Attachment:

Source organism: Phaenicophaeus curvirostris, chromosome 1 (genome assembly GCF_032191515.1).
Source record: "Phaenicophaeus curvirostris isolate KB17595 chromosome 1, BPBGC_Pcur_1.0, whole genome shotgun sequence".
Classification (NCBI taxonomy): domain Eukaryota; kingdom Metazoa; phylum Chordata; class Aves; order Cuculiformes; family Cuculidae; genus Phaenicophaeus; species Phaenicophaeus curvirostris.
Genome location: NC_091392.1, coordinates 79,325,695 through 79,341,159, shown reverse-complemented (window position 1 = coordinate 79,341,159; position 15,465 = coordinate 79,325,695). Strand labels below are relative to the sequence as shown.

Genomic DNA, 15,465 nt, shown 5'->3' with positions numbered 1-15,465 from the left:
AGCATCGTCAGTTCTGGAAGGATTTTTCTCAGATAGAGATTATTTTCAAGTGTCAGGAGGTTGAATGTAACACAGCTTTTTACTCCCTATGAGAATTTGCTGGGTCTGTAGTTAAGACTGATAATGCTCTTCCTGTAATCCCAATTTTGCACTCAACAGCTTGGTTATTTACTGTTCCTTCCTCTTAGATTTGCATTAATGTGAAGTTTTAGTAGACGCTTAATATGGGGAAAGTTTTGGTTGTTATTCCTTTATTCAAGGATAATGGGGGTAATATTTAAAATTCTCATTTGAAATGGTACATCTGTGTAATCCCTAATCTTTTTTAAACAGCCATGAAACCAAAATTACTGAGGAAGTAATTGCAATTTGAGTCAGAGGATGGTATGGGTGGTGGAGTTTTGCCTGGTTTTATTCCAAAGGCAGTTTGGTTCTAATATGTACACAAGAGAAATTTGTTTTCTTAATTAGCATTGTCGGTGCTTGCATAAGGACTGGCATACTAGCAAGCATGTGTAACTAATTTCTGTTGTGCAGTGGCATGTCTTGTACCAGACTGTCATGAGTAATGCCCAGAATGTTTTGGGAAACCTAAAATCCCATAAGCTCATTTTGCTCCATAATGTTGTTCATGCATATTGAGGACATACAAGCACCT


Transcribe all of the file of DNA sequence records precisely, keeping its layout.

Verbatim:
Source organism: Phaenicophaeus curvirostris, chromosome 1 (genome assembly GCF_032191515.1).
Source record: "Phaenicophaeus curvirostris isolate KB17595 chromosome 1, BPBGC_Pcur_1.0, whole genome shotgun sequence".
Classification (NCBI taxonomy): domain Eukaryota; kingdom Metazoa; phylum Chordata; class Aves; order Cuculiformes; family Cuculidae; genus Phaenicophaeus; species Phaenicophaeus curvirostris.
Genome location: NC_091392.1, coordinates 79,325,695 through 79,341,159, shown reverse-complemented (window position 1 = coordinate 79,341,159; position 15,465 = coordinate 79,325,695). Strand labels below are relative to the sequence as shown.

Genomic DNA, 15,465 nt, shown 5'->3' with positions numbered 1-15,465 from the left:
AGCATCGTCAGTTCTGGAAGGATTTTTCTCAGATAGAGATTATTTTCAAGTGTCAGGAGGTTGAATGTAACACAGCTTTTTACTCCCTATGAGAATTTGCTGGGTCTGTAGTTAAGACTGATAATGCTCTTCCTGTAATCCCAATTTTGCACTCAACAGCTTGGTTATTTACTGTTCCTTCCTCTTAGATTTGCATTAATGTGAAGTTTTAGTAGACGCTTAATATGGGGAAAGTTTTGGTTGTTATTCCTTTATTCAAGGATAATGGGGGTAATATTTAAAATTCTCATTTGAAATGGTACATCTGTGTAATCCCTAATCTTTTTTAAACAGCCATGAAACCAAAATTACTGAGGAAGTAATTGCAATTTGAGTCAGAGGATGGTATGGGTGGTGGAGTTTTGCCTGGTTTTATTCCAAAGGCAGTTTGGTTCTAATATGTACACAAGAGAAATTTGTTTTCTTAATTAGCATTGTCGGTGCTTGCATAAGGACTGGCATACTAGCAAGCATGTGTAACTAATTTCTGTTGTGCAGTGGCATGTCTTGTACCAGACTGTCATGAGTAATGCCCAGAATGTTTTGGGAAACCTAAAATCCCATAAGCTCATTTTGCTCCATAATGTTGTTCATGCATATTGAGGACATACAAGCACCT